We had a talk about the attitude creeping in, perfect timing with the reading from Luke about the evil spirit being cast out, but no Holy Spirit to take its place, so the evil one moved back in and brought his friends!!

    I guess it's easier to keep their heart when they are with me most of the time.

    You might consider it...

    By Blogger Alice, at 5/19/2005 01:14:00 PM  

  • Alice, I agree, my first reaction to the article was surprise, and then pity. Our kids are 22, 20, 18, 16, 14, 9, and 6. The door slamming and "I hate you!" silliness stopped by four years old at the latest. None of my teens have ever acted like the sort of teen this article describes. Our kids don't yell at us (or each other), nor do they tell us they hate us or stalk off sulking. They are affectionate in public. They are not perfect, but they don't act anything like 'typical' teens, either.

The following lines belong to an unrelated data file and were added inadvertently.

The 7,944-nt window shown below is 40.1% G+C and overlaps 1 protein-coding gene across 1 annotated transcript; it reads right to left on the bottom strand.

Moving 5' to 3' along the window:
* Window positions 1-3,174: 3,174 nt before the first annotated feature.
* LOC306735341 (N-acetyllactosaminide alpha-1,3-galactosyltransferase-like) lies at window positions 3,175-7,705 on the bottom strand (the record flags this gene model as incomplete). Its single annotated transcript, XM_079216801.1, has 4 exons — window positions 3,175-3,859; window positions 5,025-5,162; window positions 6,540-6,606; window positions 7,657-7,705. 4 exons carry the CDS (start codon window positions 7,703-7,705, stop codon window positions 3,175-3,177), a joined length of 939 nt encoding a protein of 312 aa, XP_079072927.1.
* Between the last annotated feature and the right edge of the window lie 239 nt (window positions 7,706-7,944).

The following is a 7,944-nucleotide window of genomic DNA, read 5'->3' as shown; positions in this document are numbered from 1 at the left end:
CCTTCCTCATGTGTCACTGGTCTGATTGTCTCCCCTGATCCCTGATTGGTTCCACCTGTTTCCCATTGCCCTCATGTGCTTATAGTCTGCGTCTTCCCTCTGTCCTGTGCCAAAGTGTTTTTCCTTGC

I'm not a perfect mother- far, far from it. But their father and I never accepted the default position of low expectations our culture has for the teen/parent relationship, either. It does not have to be that way, and I think it's sad that so many Christian parents have settled for less.

    We're a closeknit family, and we have always homeschooled, so I guess we accidentally created that "...environment and subculture of cool where themes like service, respect, and passion are highlighted, honored, and rewarded," because ours don't embrace fads, follow trends, or get embarrassed by public marks of affection between parent and child.

    By Blogger Headmistress, zookeeper, at 5/20/2005 11:11:00 PM